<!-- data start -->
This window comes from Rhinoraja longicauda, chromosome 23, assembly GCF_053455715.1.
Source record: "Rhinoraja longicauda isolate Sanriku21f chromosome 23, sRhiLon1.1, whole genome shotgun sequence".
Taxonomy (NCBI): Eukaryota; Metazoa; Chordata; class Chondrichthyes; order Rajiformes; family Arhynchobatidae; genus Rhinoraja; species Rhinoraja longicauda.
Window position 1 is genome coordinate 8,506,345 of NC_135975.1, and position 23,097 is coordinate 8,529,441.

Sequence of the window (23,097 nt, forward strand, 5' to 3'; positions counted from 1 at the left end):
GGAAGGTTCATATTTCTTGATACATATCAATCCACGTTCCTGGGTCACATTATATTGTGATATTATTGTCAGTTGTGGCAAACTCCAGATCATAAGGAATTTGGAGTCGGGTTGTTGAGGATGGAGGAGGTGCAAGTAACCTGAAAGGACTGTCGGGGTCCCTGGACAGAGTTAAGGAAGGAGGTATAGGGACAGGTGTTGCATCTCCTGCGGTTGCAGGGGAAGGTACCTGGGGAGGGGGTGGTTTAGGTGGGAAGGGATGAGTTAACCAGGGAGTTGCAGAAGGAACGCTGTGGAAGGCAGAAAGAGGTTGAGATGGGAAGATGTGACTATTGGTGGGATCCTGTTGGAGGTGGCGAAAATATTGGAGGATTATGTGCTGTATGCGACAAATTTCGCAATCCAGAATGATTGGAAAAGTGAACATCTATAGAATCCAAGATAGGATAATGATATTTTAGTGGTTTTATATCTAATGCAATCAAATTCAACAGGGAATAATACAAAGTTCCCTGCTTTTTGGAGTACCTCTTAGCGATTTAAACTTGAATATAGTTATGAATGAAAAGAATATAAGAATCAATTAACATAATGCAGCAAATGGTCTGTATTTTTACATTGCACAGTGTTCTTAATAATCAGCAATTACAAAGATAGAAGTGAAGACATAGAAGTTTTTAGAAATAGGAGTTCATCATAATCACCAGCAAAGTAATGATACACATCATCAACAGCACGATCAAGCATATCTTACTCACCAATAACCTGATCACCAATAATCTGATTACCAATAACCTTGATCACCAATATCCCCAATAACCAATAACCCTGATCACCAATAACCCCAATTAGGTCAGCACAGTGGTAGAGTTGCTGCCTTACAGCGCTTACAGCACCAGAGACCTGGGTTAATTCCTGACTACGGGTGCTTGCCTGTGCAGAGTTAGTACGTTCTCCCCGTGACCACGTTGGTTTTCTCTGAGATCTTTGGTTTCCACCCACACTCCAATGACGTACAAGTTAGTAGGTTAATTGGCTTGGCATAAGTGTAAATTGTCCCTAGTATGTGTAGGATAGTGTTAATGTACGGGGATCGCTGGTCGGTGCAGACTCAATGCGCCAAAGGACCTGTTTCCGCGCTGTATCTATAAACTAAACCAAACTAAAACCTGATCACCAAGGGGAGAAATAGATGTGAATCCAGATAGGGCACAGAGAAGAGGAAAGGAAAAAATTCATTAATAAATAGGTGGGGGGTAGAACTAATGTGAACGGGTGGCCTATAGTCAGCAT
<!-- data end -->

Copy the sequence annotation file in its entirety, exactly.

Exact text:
This window comes from Rhinoraja longicauda, chromosome 23, assembly GCF_053455715.1.
Source record: "Rhinoraja longicauda isolate Sanriku21f chromosome 23, sRhiLon1.1, whole genome shotgun sequence".
Taxonomy (NCBI): Eukaryota; Metazoa; Chordata; class Chondrichthyes; order Rajiformes; family Arhynchobatidae; genus Rhinoraja; species Rhinoraja longicauda.
Window position 1 is genome coordinate 8,506,345 of NC_135975.1, and position 23,097 is coordinate 8,529,441.

Sequence of the window (23,097 nt, forward strand, 5' to 3'; positions counted from 1 at the left end):
GGAAGGTTCATATTTCTTGATACATATCAATCCACGTTCCTGGGTCACATTATATTGTGATATTATTGTCAGTTGTGGCAAACTCCAGATCATAAGGAATTTGGAGTCGGGTTGTTGAGGATGGAGGAGGTGCAAGTAACCTGAAAGGACTGTCGGGGTCCCTGGACAGAGTTAAGGAAGGAGGTATAGGGACAGGTGTTGCATCTCCTGCGGTTGCAGGGGAAGGTACCTGGGGAGGGGGTGGTTTAGGTGGGAAGGGATGAGTTAACCAGGGAGTTGCAGAAGGAACGCTGTGGAAGGCAGAAAGAGGTTGAGATGGGAAGATGTGACTATTGGTGGGATCCTGTTGGAGGTGGCGAAAATATTGGAGGATTATGTGCTGTATGCGACAAATTTCGCAATCCAGAATGATTGGAAAAGTGAACATCTATAGAATCCAAGATAGGATAATGATATTTTAGTGGTTTTATATCTAATGCAATCAAATTCAACAGGGAATAATACAAAGTTCCCTGCTTTTTGGAGTACCTCTTAGCGATTTAAACTTGAATATAGTTATGAATGAAAAGAATATAAGAATCAATTAACATAATGCAGCAAATGGTCTGTATTTTTACATTGCACAGTGTTCTTAATAATCAGCAATTACAAAGATAGAAGTGAAGACATAGAAGTTTTTAGAAATAGGAGTTCATCATAATCACCAGCAAAGTAATGATACACATCATCAACAGCACGATCAAGCATATCTTACTCACCAATAACCTGATCACCAATAATCTGATTACCAATAACCTTGATCACCAATATCCCCAATAACCAATAACCCTGATCACCAATAACCCCAATTAGGTCAGCACAGTGGTAGAGTTGCTGCCTTACAGCGCTTACAGCACCAGAGACCTGGGTTAATTCCTGACTACGGGTGCTTGCCTGTGCAGAGTTAGTACGTTCTCCCCGTGACCACGTTGGTTTTCTCTGAGATCTTTGGTTTCCACCCACACTCCAATGACGTACAAGTTAGTAGGTTAATTGGCTTGGCATAAGTGTAAATTGTCCCTAGTATGTGTAGGATAGTGTTAATGTACGGGGATCGCTGGTCGGTGCAGACTCAATGCGCCAAAGGACCTGTTTCCGCGCTGTATCTATAAACTAAACCAAACTAAAACCTGATCACCAAGGGGAGAAATAGATGTGAATCCAGATAGGGCACAGAGAAGAGGAAAGGAAAAAATTCATTAATAAATAGGTGGGGGGTAGAACTAATGTGAACGGGTGGCCTATAGTCAGCAT